Appellate Division of the Supreme Court of New York, Third DepartmentMar 29, 1978
61 A.D.2d 645 (N.Y. App. Div. 1978)

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March 29, 1978

Appeal from the Supreme Court, Albany County, JOHN T. CASEY, J.

Ira M. Ball for appellants.

Louis J. Lefkowitz, Attorney-General (Jean M. Coon and Ruth Kessler Toch of counsel), for respondents.

In this action plaintiffs, who are citizen-taxpayers, allege that the 1978-1979 State budget and accompanying appropriation bills as submitted by the Governor to the Legislature are unconstitutional on the ground that they do not comply with sections 1 through 4 of article VII of the State Constitution. Subsequent to the commencement of their action, plaintiffs moved for a preliminary injunction and defendants cross-moved to dismiss the complaint on the ground that it failed to state a cause of action.

Special Term, relying upon the Court of Appeals' decision in New York Public Interest Research Group v Carey ( 42 N.Y.2d 527), held that since the budget had not been enacted by the Legislature a judicial determination of the constitutionality of the proposed budget would be advisory only and, therefore, dismissed the plaintiffs' complaint as premature. The court noted, however, that judicial intervention would constitute "an impermissible invasion of the Legislative Branch of Government by the Judicial, clearly afoul of the doctrine of Separation of Powers of Government."

Since the act that is claimed to be repugnant to the Constitution is the failure by the Governor to submit itemized appropriation bills and not the failure by the Legislature to enact an itemized budget, the crucial factors of New York Public Interest Research Group v Carey (supra) are all satisfied in this case. The proper parties are before the court. Additionally, if, as plaintiffs contend, the 1978-1979 budget bills as submitted by the Governor are not sufficiently itemized, the Legislature is not empowered to correct the deficiencies. Although the Legislature may add its own itemized appropriations to the submitted bills, the State Constitution prevents it from striking out items from the submitted appropriation bills and substituting more detailed appropriations (NY Const, art VII, § 4; People v Tremaine, 281 N.Y. 1). Consequently, the probability of a budget being enacted which does not correct the alleged defects of the submitted bills is great. The violation is not in the future, but has already occurred and the remedy is within the control of the parties. Therefore, the case is not premature. The provisions of subdivision 1 of section 123-b State Fin. of the State Finance Law which confer standing upon a citizen-taxpayer to maintain an action for declaratory and injunctive relief against a State officer who is causing or is "about to cause a wrongful expenditure, misappropriation, misapplication, or any other illegal or unconstitutional disbursement of state funds" is supportive of this conclusion.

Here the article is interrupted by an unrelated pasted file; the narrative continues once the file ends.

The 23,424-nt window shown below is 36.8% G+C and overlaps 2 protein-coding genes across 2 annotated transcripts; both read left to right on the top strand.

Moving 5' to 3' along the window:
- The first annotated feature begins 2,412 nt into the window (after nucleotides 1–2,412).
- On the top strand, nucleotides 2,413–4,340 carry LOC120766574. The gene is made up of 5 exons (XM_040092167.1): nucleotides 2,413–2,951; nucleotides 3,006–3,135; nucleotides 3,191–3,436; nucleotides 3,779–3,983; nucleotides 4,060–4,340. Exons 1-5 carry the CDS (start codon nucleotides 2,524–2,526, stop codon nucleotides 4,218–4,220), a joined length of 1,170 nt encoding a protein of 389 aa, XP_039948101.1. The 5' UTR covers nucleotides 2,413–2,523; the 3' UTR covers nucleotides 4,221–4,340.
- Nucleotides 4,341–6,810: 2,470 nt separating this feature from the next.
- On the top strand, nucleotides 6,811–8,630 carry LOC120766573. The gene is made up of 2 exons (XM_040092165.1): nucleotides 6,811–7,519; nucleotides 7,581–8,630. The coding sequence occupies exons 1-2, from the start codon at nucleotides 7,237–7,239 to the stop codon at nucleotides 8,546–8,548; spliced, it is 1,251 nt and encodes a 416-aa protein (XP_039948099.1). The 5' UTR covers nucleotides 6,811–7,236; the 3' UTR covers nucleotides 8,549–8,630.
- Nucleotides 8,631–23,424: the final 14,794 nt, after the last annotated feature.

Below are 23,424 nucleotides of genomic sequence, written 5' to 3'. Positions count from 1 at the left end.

In the instant case, the facts are undisputed and the parties have extensively briefed and argued the constitutionality of the budget and accompanying appropriation bills. Consequently, even though the present appeal is from an order granting a motion to dismiss, the court will proceed to convert the motion to dismiss to a motion for summary judgment and grant the judgment which Special Term could or should have granted (CPLR 3211, subd [c]; 4 Weinstein-Korn-Miller, N Y Civ Prac, par 3211.44; Matter of Knickerbocker Field Club v Site Selection Bd. of City of N.Y., 41 A.D.2d 539).

Defendants contend that the relief requested by plaintiffs requires judicial interference in the legislative process and, therefore, would be improper as a violation of the doctrine of separation of powers. A constitutional issue, however, is raised by the plaintiffs. In such a situation, if the Constitution is truly rather than only peripherally involved, courts have considered the case, albeit with a proper appreciation of the delicacy of the situation (Matter of Board of Educ. v City of New York, 41 N.Y.2d 535; New York Public Interest Research Group v Steingut, 40 N.Y.2d 250. See, also, Matter of Gottlieb v Duryea, 38 A.D.2d 634, affd without opn 30 N.Y.2d 807, cert den 409 U.S. 1008).

While we agree with that portion of Judge BREITEL'S dissent in Hidley v Rockefeller ( 28 N.Y.2d 439, 444-445) that the specifics or lack thereof in appropriation bills supportive of a proposed budget are essentially the concern of the Governor and Legislature, we, nevertheless, feel that where a citizen-taxpayer raises an issue regarding the constitutionality of the appropriation bill, as submitted, the "narrowest of instances test" is satisfied and compels judicial intervention at least to the extent of resolving the constitutional issue (Wein v Carey, 41 N.Y.2d 498, 505).

The plaintiffs rely on People v Tremaine ( 281 N.Y. 1, supra) to support their position that the Governor has a constitutional duty to itemize appropriation bills accompanying his budget. The Tremaine case did not involve the duty of the Governor to itemize the appropriation bills but rather involved the right of the Legislature to substitute lump-sum appropriations for particularized items submitted by the Governor. The court concluded (p 11) that "[T]he Legislature may not alter an appropriation bill by striking out the Governor's items and replacing them for the same purpose in different form". The court, however, clearly recognized that in order for the Legislature to fulfill its constitutional obligation it was constitutionally required that the Governor itemize his appropriation bills (see Hidley v Rockefeller, supra, p 444 [dissenting opn, BREITEL, J.]).